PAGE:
The Course tells us, “The best defense, as always, is not to attack another’s position, but rather to protect the truth.” (T-3.I.2) We will never escape from our suffering by denying that we think we are these physical bodies or by ignoring the things of the world. But, by focusing on the truth in every situation, we will be placing our attention on love, which is our Source and the only thing that can transcend this illusory world.

When Jeff was just learning to walk, he would pull himself up by grabbing the leg of our black lacquer piano. He would move all around that big piece of furniture leaving little handprints all over the place. Before Jeffrey came into our lives, I never would have tolerated a smudge or mark on our beautiful piano. But with him, I didn’t see the handprints as something that took away from the beauty of the piano, but rather as what really made the piano beautiful. Those little marks reminded me of love. Oh, I cleaned the piano, but now I did it in gratitude for the life of the one who made those marks.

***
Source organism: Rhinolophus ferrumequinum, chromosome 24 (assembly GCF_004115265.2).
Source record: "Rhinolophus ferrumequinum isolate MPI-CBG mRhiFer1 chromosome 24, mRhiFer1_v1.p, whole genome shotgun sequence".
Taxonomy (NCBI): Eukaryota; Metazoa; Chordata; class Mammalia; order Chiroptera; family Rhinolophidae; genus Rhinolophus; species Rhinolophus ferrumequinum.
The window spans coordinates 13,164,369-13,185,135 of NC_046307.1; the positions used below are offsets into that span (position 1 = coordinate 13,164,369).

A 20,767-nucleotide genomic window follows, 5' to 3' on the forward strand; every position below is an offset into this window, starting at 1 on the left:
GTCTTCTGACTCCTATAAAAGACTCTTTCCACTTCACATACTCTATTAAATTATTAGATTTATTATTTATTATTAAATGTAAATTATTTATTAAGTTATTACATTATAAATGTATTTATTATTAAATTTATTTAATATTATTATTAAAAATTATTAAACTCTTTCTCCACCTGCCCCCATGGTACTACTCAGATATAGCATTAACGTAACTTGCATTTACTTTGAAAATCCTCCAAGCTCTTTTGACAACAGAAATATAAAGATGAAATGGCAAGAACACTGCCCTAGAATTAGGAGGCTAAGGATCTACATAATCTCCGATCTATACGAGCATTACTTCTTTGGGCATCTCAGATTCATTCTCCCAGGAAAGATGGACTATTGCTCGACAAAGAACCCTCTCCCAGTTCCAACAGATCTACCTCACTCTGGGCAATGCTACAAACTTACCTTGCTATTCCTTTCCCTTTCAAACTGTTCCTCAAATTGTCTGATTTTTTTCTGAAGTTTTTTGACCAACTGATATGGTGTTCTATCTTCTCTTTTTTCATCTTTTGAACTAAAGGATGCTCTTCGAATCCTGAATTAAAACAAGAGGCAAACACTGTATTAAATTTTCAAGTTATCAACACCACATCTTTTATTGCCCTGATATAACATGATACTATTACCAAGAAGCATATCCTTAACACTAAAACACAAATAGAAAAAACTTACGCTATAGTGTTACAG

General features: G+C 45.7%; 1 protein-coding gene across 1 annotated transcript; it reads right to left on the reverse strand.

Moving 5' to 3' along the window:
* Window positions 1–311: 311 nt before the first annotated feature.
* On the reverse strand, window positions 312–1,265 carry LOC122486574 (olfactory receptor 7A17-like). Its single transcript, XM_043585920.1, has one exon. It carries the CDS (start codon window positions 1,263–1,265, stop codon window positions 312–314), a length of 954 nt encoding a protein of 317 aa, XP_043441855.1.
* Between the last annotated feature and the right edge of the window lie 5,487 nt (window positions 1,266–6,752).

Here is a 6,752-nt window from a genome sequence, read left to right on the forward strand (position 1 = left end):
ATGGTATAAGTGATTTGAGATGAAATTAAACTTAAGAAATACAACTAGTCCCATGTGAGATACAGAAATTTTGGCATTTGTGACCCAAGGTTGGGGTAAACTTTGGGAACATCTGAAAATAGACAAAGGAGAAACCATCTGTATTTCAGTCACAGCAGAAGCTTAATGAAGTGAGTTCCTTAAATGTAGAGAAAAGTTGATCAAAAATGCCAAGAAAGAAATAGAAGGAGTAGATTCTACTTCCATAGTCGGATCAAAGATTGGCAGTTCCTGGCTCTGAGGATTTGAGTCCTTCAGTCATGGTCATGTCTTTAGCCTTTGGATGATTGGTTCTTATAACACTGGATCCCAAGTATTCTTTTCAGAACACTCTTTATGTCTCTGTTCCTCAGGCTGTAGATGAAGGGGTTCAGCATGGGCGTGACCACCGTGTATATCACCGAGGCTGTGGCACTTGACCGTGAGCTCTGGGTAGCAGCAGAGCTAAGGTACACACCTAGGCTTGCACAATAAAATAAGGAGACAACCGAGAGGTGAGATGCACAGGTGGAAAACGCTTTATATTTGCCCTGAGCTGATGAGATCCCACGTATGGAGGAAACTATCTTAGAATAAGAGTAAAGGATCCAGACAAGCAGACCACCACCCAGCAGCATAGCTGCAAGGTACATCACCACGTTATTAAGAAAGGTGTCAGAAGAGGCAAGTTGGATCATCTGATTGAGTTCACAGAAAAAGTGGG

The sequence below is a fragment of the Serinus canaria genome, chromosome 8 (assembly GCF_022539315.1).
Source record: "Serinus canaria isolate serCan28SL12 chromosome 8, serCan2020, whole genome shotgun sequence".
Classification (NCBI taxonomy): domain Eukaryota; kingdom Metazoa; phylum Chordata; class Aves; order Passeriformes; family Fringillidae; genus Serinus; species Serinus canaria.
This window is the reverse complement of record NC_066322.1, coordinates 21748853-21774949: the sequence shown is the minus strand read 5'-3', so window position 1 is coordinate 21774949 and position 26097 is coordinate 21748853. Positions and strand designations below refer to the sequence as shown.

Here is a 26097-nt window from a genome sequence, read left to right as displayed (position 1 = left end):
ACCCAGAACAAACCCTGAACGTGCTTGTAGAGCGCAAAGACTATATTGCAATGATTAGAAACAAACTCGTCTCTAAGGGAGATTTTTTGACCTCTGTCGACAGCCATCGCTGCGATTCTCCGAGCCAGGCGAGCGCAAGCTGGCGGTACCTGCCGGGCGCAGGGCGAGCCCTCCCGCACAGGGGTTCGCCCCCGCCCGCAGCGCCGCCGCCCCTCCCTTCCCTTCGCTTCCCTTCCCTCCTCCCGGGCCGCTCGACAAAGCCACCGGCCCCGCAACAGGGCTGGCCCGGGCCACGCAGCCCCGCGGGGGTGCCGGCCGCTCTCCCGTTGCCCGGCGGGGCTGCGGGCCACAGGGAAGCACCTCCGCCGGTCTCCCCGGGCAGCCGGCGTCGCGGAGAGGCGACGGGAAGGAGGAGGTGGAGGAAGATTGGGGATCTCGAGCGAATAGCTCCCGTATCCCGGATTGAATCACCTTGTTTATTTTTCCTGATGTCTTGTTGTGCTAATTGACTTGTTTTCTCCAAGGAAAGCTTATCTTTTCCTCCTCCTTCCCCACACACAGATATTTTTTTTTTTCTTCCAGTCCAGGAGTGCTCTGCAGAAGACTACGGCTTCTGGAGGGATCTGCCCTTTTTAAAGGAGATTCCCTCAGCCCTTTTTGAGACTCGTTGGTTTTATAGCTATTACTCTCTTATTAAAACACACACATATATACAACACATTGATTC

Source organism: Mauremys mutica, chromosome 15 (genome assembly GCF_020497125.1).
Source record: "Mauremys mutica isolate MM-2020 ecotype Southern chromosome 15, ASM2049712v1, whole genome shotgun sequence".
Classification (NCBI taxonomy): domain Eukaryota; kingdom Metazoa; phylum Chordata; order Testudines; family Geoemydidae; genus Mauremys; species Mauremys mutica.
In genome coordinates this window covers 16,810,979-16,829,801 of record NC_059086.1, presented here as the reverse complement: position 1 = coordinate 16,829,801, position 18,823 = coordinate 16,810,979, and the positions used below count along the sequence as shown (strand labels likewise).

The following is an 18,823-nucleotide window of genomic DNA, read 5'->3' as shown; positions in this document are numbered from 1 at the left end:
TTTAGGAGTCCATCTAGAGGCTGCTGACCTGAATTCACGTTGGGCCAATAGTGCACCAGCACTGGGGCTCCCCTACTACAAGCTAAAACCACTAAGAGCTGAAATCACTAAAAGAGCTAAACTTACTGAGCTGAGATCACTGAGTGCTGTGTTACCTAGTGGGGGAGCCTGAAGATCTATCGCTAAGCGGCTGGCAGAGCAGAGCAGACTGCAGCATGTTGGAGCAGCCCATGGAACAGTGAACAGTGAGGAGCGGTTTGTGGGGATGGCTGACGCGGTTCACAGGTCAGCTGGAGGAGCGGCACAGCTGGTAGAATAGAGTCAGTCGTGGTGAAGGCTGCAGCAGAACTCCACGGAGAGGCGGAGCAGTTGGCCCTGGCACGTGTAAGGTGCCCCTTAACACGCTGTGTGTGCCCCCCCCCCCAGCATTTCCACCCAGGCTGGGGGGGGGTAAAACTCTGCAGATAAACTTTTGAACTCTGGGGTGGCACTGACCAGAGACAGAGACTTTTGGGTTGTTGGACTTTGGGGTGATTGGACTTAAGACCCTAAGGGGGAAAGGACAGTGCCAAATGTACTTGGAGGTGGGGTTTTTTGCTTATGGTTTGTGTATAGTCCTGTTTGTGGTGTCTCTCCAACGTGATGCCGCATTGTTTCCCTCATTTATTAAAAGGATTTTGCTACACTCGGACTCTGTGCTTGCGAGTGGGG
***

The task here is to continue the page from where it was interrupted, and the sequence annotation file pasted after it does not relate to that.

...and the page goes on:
Perhaps there are people or situations in your life that have made an unpleasant mark. You will never heal those situations by denying them or attacking them, but only by transforming them in love. The key to healing is where we place our focus – what we are tuning in to. Unless we embrace this truth of who we are and who they are, we will continue the world of pain and suffering.

“The ego’s opposite in every way, we call a miracle.” (C-2.5)